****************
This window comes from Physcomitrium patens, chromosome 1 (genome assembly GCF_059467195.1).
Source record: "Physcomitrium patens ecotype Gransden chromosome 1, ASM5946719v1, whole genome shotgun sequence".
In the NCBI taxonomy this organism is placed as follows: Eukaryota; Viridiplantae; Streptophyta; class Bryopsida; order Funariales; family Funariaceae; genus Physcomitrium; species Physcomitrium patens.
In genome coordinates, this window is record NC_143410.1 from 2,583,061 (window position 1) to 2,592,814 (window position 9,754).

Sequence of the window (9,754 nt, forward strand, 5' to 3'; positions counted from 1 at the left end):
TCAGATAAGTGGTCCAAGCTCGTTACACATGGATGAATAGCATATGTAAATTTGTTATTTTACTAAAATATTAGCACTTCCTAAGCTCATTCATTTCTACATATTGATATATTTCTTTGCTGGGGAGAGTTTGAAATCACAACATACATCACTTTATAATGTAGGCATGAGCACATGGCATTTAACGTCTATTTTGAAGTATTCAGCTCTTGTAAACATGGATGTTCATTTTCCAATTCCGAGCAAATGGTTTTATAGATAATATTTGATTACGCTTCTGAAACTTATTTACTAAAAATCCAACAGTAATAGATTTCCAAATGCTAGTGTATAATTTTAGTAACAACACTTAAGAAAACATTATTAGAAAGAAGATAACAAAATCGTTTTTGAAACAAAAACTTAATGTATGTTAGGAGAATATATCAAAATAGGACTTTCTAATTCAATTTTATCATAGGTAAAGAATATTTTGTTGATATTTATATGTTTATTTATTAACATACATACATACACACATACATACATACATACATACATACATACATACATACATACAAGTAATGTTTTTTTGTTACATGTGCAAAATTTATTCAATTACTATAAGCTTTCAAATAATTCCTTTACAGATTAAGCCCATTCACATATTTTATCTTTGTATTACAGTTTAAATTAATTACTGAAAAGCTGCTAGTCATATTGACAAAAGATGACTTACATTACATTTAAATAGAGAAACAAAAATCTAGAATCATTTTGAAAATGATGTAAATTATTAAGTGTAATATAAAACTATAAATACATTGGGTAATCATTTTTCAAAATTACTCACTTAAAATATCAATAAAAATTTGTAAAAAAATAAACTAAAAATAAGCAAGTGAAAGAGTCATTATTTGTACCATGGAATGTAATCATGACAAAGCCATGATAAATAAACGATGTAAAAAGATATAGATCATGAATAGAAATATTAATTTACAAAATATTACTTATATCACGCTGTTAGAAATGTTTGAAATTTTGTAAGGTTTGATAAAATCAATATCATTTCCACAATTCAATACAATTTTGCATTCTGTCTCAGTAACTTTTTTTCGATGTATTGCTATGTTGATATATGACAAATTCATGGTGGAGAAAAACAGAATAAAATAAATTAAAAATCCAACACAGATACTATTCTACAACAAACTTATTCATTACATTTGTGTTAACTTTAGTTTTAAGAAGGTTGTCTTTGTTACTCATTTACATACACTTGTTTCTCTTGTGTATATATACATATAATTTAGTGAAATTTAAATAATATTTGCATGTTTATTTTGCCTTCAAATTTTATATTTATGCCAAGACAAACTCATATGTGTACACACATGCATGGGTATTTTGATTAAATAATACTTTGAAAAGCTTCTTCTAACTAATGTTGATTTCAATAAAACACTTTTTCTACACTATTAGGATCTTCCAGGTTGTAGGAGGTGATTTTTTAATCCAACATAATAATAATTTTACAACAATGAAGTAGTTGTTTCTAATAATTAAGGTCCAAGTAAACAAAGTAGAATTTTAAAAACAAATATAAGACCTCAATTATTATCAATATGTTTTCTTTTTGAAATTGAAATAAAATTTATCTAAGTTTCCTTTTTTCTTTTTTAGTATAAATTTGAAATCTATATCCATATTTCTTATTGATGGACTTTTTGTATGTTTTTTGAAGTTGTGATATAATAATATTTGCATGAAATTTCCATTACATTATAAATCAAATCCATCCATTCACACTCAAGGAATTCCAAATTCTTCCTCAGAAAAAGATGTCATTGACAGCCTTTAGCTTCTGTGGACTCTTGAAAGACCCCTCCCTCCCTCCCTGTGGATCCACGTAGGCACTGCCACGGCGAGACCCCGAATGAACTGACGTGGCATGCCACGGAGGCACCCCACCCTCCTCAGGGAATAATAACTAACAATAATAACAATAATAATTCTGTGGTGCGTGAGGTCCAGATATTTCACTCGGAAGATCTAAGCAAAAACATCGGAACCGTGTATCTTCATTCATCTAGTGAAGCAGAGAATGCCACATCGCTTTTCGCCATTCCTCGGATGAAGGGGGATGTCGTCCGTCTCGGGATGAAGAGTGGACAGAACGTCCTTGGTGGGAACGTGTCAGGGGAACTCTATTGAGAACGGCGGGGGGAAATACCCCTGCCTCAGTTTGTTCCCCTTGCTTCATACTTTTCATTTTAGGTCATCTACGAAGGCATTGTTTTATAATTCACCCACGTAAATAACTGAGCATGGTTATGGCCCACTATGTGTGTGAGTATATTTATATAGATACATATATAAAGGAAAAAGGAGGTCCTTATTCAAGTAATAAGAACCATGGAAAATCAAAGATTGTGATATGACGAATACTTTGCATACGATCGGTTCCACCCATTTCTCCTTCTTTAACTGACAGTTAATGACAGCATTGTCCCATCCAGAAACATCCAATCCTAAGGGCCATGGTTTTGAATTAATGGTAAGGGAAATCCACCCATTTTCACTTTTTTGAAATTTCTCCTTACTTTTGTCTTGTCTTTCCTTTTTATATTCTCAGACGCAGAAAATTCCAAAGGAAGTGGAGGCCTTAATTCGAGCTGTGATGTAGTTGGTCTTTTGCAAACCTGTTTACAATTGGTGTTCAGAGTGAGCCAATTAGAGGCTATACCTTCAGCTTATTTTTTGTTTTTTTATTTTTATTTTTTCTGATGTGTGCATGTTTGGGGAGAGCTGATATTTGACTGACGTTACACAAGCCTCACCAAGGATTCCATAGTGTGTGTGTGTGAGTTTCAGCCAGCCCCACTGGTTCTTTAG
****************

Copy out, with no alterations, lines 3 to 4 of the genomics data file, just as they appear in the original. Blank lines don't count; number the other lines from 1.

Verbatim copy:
In the NCBI taxonomy this organism is placed as follows: Eukaryota; Viridiplantae; Streptophyta; class Bryopsida; order Funariales; family Funariaceae; genus Physcomitrium; species Physcomitrium patens.
In genome coordinates, this window is record NC_143410.1 from 2,583,061 (window position 1) to 2,592,814 (window position 9,754).